Some students, of course, will resist your suggestions to refrain from some classes or poses, but at least you can plant the seed. Try to have compassion, and stop yourself from coming off as overly judgmental. Deeply engrained behavioral patterns are hard to change, and in many other areas of their lives, students may be rewarded for overworking and ignoring feedback from their bodies. Try to get these students, in particular, to use the breath as a gauge of whether they’re going too far. When students are out of whack from an Ayurvedic perspective, things that are bad for them can feel right, contributing to an unwillingness to follow sensible advice. Slowly correcting these imbalances can lead to better decisions on their part.
A yoga injury can also be an opportunity to broaden your students’ approach to yoga. If they can’t do their usual asana practice, you may be able to get them to give Pranayama, chanting, or meditation a more serious try, since many of the same benefits—and some additional ones harder to get from asana—can come from these yogic tools. Remind your students that, in the long run, a regular pranayama or meditation practice will also make them better asana practitioners. An injury can provide an opportunity to encourage students who normally shun restorative poses in favor of pedal-to-the-metal asana to bring more balance to their practices.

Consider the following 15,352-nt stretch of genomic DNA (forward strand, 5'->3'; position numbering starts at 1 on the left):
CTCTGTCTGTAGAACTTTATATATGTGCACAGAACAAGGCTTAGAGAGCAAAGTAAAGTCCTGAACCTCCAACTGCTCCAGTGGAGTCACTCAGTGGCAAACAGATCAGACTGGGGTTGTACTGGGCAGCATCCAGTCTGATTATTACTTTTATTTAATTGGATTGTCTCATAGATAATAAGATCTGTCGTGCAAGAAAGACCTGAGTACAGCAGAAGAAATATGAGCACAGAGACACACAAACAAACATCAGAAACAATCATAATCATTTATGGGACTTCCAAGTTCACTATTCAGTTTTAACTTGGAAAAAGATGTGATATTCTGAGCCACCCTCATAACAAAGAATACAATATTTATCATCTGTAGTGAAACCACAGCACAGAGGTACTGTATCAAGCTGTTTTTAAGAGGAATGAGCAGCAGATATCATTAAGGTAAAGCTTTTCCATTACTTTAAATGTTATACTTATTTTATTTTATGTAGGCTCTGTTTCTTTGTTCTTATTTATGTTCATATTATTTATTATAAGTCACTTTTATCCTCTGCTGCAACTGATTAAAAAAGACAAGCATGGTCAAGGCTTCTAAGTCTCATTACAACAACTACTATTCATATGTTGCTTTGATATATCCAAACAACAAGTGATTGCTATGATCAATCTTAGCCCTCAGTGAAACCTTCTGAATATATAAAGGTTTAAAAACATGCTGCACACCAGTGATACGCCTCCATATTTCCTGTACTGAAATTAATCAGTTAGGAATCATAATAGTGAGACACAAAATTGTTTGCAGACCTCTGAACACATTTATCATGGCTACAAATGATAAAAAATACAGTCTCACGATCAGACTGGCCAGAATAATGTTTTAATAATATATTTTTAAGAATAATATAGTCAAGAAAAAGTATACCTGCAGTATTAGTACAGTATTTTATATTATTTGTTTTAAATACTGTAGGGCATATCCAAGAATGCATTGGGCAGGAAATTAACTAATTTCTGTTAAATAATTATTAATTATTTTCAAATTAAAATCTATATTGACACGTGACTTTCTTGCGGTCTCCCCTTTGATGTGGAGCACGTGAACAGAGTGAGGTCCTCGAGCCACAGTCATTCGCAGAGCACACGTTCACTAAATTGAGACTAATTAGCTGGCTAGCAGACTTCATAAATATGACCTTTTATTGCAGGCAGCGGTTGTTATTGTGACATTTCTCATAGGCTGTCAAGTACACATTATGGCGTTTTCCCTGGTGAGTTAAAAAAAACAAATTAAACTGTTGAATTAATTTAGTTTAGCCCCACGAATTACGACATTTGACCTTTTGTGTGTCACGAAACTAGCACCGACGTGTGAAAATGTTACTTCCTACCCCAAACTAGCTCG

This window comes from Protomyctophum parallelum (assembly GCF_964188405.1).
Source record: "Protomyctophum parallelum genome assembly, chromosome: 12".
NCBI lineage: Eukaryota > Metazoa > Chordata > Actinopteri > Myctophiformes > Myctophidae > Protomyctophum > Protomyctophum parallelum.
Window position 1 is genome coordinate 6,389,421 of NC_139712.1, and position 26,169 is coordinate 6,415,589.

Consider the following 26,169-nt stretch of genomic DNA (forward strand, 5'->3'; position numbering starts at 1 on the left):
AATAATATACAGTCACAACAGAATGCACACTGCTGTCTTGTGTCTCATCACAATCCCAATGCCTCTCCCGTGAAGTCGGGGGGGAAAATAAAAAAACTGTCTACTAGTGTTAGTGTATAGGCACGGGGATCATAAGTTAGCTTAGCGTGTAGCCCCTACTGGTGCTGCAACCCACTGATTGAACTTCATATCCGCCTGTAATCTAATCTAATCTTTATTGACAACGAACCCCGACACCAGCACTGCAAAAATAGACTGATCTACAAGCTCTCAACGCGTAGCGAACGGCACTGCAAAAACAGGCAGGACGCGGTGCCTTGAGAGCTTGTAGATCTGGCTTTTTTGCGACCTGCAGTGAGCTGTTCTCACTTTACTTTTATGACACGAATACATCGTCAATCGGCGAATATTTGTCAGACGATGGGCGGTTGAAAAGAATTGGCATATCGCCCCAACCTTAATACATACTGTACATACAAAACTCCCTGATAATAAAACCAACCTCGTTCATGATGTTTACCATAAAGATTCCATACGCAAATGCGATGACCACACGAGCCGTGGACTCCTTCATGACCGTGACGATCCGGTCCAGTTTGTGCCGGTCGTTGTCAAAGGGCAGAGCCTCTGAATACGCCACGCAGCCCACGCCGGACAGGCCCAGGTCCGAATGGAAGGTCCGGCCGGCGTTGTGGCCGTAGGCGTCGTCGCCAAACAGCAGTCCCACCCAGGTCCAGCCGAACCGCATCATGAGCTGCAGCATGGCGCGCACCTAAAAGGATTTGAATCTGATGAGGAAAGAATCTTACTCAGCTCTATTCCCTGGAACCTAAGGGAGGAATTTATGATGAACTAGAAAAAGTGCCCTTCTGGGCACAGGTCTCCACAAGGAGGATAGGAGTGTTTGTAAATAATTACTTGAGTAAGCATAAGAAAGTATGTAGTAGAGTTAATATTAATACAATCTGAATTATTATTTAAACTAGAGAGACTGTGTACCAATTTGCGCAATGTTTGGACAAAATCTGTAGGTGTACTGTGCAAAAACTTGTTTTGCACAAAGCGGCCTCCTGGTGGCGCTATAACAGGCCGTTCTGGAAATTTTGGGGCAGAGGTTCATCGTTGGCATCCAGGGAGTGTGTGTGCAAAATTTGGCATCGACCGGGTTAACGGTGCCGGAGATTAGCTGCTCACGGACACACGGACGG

Gratitude and Learning
Though it may take your students some time to realize it, an injury can also give them time to cultivate gratitude. That may be the opposite of what they feel like doing, but “cultivating the opposite,” Pratipaksha Bhavanam, is precisely the remedy that Patanjali recommends for difficult times. Rather than dwell on what you’re missing, think of all you have to be grateful for, including all the parts of your body that are working pretty well. And even though yoga resulted in an injury, it also provides many tools that can very likely help heal it. Consider, too, that by improving balance, flexibility, muscle strength, bodily awareness, and so on, a regular yoga practice is probably preventing many injuries off the mat as well as helping prevent more serious medical problems, from diabetes to heart attacks.
Going further, injuries can inspire practitioners to learn more about anatomy, bringing awareness to areas of the body, postural habits, and physical and emotional patterns (especially patterns of trying too hard) that your students may only be dimly aware of. For students who are themselves teachers or who aspire to teach, an injury can make them much more effective, as they learn about injuries and how to work with and around them. In retrospect, I’m grateful for the yoga injuries I’ve had because they’ve taught me so much.
Then there’s the niyama of santosha, or contentment—that is, learning to be happy even when you don’t have everything you think you want. It’s a sure sign that your yoga practice is yielding benefits when your well-being doesn’t drop so precipitously during life’s inevitable challenging moments. After one of my former teachers underwent a total hip replacement, I spoke with her about the new limitations in her practice. Even though certain poses she loved were now off-limits, she smiled broadly and said, “I can do enough.”
Dr. Timothy McCall is a board-certified specialist in internal medicine, Yoga Journal’s Medical Editor, and the author of book Yoga as Medicine: The Yogic Prescription for Health and Healing (Bantam). He can be found on the Web at www.DrMcCall.com.